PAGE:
Friday, January 25, 2013

The Perfect Human Trap?

Many folks I've met of the "boomer" generation don't seem to share the same sense of urgency about environmental and climate issues as the younger generations.  My father, for instance, often cites massive improvements made in the US over his lifetime, such as the fact that the Cuyahoga river no longer catches fire, or the fact that there is no longer a 20 mile long black cloud downwind of Gary, Indiana.  When an environmental problem became unbearably bad during his life, it was generally taken care of in one way or another, and I suspect that most members of his generation have been conditioned to think that we can take care of any problems after they occur.

The problem is that the issues we're now encountering are global in scope, and are fundamental risks to the very life support systems we require to survive.  We can't just move away from them until they're dealt with.  As they grow worse, our ability to deal with them decreases as we become more concerned with surviving the day instead of the decade or century.

While this is disconcerting enough on its own, there's an even bigger problem.  Our use of fossil fuels has doubled approximately every 20 years.  Roughly 75% of all the fossil fuel ever burned has been burned within the last 40 years.  It takes a minimum of 40 years for our carbon emissions to take effect, as a result of  the biosphere's thermal inertia (oceans in particular).  This means that we need to react 40 years before the changes take place if they are to be avoided!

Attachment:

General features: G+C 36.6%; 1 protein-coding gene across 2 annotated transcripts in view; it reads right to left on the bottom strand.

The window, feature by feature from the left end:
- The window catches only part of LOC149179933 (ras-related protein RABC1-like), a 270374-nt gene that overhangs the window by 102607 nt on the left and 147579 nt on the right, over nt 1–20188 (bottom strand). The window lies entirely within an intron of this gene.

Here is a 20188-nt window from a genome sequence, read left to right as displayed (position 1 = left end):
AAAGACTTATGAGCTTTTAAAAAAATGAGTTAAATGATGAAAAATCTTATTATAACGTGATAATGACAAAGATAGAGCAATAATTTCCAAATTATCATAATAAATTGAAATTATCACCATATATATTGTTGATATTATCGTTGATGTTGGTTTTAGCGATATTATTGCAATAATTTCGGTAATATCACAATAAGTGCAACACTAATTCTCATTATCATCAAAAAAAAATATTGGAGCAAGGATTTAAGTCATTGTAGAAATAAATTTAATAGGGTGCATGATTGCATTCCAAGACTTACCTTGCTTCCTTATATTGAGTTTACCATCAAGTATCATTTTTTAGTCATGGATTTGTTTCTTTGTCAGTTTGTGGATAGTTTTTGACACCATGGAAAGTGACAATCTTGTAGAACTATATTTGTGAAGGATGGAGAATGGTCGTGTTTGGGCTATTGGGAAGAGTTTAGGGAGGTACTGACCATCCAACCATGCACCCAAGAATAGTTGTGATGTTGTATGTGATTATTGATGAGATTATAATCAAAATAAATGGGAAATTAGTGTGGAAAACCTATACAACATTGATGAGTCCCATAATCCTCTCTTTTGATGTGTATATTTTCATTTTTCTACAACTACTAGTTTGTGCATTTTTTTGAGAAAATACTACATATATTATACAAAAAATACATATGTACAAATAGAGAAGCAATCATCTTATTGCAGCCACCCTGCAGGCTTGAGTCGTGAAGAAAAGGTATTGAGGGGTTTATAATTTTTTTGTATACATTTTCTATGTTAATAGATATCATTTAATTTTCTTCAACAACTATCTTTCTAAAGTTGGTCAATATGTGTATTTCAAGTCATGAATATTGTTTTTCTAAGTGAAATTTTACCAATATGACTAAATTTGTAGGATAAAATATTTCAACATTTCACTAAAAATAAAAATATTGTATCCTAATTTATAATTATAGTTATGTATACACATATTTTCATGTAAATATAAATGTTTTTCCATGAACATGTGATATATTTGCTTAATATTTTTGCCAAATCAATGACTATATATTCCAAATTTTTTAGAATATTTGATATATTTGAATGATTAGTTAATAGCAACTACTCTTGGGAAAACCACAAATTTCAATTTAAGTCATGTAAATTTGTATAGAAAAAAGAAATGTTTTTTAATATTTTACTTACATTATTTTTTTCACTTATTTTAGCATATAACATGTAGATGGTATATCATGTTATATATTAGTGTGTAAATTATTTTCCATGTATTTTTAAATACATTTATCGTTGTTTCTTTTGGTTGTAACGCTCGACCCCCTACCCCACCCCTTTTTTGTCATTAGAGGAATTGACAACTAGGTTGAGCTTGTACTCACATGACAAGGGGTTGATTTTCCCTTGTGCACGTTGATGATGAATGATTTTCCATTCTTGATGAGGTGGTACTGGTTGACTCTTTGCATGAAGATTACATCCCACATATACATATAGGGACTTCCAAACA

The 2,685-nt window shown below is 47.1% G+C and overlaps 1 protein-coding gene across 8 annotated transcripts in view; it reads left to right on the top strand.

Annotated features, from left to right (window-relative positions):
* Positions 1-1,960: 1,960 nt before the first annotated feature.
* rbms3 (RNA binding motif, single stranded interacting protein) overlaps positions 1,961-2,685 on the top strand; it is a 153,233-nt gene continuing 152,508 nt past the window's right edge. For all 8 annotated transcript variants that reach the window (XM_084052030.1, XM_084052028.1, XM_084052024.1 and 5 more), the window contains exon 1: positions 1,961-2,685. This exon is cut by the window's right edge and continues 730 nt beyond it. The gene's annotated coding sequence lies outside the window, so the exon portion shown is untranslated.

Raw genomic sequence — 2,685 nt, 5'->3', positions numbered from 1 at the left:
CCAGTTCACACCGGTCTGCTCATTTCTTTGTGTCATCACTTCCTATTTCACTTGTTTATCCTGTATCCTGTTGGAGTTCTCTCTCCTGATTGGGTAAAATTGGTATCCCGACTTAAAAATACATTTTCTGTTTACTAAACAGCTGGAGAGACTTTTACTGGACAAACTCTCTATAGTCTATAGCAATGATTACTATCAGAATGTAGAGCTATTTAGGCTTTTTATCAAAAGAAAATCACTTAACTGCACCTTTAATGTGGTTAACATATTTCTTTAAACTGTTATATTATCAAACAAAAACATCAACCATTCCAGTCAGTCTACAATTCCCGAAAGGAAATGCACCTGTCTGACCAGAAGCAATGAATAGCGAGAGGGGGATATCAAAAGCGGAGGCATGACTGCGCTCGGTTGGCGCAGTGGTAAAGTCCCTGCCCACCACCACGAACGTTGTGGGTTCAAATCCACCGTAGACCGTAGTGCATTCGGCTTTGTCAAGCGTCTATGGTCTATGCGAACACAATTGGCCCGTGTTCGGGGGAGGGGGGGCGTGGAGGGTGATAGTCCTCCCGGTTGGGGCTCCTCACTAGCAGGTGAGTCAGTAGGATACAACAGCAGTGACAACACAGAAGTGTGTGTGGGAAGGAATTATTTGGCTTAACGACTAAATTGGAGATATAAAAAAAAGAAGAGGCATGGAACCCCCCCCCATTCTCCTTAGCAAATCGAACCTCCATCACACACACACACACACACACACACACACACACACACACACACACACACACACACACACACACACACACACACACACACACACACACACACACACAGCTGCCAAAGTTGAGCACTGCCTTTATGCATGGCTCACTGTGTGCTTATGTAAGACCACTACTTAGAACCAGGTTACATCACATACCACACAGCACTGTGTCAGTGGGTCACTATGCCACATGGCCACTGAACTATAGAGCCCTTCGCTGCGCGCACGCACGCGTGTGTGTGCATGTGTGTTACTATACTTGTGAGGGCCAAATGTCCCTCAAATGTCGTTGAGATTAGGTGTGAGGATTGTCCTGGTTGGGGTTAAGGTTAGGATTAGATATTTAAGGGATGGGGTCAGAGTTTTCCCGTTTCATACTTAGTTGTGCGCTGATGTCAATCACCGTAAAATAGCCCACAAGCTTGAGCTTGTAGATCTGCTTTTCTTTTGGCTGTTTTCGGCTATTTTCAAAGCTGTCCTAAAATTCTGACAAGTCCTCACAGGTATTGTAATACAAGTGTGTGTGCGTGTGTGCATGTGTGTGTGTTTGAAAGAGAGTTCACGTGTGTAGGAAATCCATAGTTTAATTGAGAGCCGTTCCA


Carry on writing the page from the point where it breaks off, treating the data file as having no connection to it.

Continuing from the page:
Another complicating factor is the fact that the changes we make are not linear in nature.   Early on, most of our emissions were absorbed by the oceans or by plant life, but we've long since exceeded the absorptive capacity of the biosphere, as evidenced by the recent dramatic climbs in atmospheric carbon.  We've now triggered some massive feedback loops which will exacerbate our emissions even further.  Climate change has turned the Amazon rainforest -- a massive carbon sink -- into a carbon emitter, as drought and wildfire sweep through the formerly lush forest.  Changing climate zones mean that the forest outside your home will most likely be gone within 20 years (forests can handle slow change -- which isn't what we've triggered).   Carbon stored in the arctic refrigerator as soil organic matter in the permafrost, or as clathrates in the arctic ocean is now venting into the atmosphere at explosive rates.  Should we wait to see what happens?


Anonymous said...

Why don't we just hold hands and die peacefully together, wink wink. Let it be, don't fight the change man! ;P

Anonymous said...

To add to that, it's been the mildest winter I ever remember. Never had thaws in Jan or Feb before but now it barely freezes, though Nov was very cold. Still dark outside, winter sun you know, but just heard the first bird singing his spring song. Anywhere from a month to two months early.